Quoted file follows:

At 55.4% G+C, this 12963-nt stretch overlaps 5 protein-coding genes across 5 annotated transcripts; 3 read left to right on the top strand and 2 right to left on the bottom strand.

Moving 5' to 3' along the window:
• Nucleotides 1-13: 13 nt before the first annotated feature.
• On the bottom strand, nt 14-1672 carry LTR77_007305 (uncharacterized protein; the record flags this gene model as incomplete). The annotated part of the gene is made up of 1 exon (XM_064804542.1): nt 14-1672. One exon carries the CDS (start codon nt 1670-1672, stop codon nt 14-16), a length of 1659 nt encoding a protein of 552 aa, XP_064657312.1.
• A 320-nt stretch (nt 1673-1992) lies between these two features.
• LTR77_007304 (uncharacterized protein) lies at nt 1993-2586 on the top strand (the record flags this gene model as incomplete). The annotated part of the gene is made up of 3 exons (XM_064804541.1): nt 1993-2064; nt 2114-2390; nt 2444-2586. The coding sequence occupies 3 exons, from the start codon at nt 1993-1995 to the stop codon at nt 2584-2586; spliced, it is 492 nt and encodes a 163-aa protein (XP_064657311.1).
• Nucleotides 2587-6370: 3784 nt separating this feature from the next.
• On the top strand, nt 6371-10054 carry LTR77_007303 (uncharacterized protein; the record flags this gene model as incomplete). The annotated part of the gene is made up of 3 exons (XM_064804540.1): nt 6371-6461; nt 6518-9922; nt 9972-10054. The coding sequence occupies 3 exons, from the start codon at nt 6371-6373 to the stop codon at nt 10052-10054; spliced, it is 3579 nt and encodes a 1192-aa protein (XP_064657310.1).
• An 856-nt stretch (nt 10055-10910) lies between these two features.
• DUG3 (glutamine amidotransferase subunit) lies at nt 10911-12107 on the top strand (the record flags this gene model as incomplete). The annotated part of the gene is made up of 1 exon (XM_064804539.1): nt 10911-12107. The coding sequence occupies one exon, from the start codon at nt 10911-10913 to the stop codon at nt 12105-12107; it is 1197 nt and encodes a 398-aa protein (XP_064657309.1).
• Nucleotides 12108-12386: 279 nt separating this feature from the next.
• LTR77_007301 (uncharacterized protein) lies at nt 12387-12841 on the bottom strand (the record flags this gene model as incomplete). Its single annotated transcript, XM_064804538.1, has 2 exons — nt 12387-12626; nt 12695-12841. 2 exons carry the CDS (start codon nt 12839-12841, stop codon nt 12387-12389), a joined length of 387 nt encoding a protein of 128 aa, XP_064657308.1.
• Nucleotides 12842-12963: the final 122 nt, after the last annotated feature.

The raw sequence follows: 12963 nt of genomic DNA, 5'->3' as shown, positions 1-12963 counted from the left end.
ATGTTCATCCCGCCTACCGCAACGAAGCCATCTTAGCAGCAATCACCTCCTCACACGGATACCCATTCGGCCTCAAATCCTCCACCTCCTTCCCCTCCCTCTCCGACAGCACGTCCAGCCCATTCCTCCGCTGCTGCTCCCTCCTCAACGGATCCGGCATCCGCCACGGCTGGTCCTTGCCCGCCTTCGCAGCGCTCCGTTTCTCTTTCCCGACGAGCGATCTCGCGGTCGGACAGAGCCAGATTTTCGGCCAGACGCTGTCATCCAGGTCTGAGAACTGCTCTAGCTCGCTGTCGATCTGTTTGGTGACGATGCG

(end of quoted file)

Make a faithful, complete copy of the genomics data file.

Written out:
At 55.4% G+C, this 12963-nt stretch overlaps 5 protein-coding genes across 5 annotated transcripts; 3 read left to right on the top strand and 2 right to left on the bottom strand.

Moving 5' to 3' along the window:
• Nucleotides 1-13: 13 nt before the first annotated feature.
• On the bottom strand, nt 14-1672 carry LTR77_007305 (uncharacterized protein; the record flags this gene model as incomplete). The annotated part of the gene is made up of 1 exon (XM_064804542.1): nt 14-1672. One exon carries the CDS (start codon nt 1670-1672, stop codon nt 14-16), a length of 1659 nt encoding a protein of 552 aa, XP_064657312.1.
• A 320-nt stretch (nt 1673-1992) lies between these two features.
• LTR77_007304 (uncharacterized protein) lies at nt 1993-2586 on the top strand (the record flags this gene model as incomplete). The annotated part of the gene is made up of 3 exons (XM_064804541.1): nt 1993-2064; nt 2114-2390; nt 2444-2586. The coding sequence occupies 3 exons, from the start codon at nt 1993-1995 to the stop codon at nt 2584-2586; spliced, it is 492 nt and encodes a 163-aa protein (XP_064657311.1).
• Nucleotides 2587-6370: 3784 nt separating this feature from the next.
• On the top strand, nt 6371-10054 carry LTR77_007303 (uncharacterized protein; the record flags this gene model as incomplete). The annotated part of the gene is made up of 3 exons (XM_064804540.1): nt 6371-6461; nt 6518-9922; nt 9972-10054. The coding sequence occupies 3 exons, from the start codon at nt 6371-6373 to the stop codon at nt 10052-10054; spliced, it is 3579 nt and encodes a 1192-aa protein (XP_064657310.1).
• An 856-nt stretch (nt 10055-10910) lies between these two features.
• DUG3 (glutamine amidotransferase subunit) lies at nt 10911-12107 on the top strand (the record flags this gene model as incomplete). The annotated part of the gene is made up of 1 exon (XM_064804539.1): nt 10911-12107. The coding sequence occupies one exon, from the start codon at nt 10911-10913 to the stop codon at nt 12105-12107; it is 1197 nt and encodes a 398-aa protein (XP_064657309.1).
• Nucleotides 12108-12386: 279 nt separating this feature from the next.
• LTR77_007301 (uncharacterized protein) lies at nt 12387-12841 on the bottom strand (the record flags this gene model as incomplete). Its single annotated transcript, XM_064804538.1, has 2 exons — nt 12387-12626; nt 12695-12841. 2 exons carry the CDS (start codon nt 12839-12841, stop codon nt 12387-12389), a joined length of 387 nt encoding a protein of 128 aa, XP_064657308.1.
• Nucleotides 12842-12963: the final 122 nt, after the last annotated feature.

The raw sequence follows: 12963 nt of genomic DNA, 5'->3' as shown, positions 1-12963 counted from the left end.
ATGTTCATCCCGCCTACCGCAACGAAGCCATCTTAGCAGCAATCACCTCCTCACACGGATACCCATTCGGCCTCAAATCCTCCACCTCCTTCCCCTCCCTCTCCGACAGCACGTCCAGCCCATTCCTCCGCTGCTGCTCCCTCCTCAACGGATCCGGCATCCGCCACGGCTGGTCCTTGCCCGCCTTCGCAGCGCTCCGTTTCTCTTTCCCGACGAGCGATCTCGCGGTCGGACAGAGCCAGATTTTCGGCCAGACGCTGTCATCCAGGTCTGAGAACTGCTCTAGCTCGCTGTCGATCTGTTTGGTGACGATGCG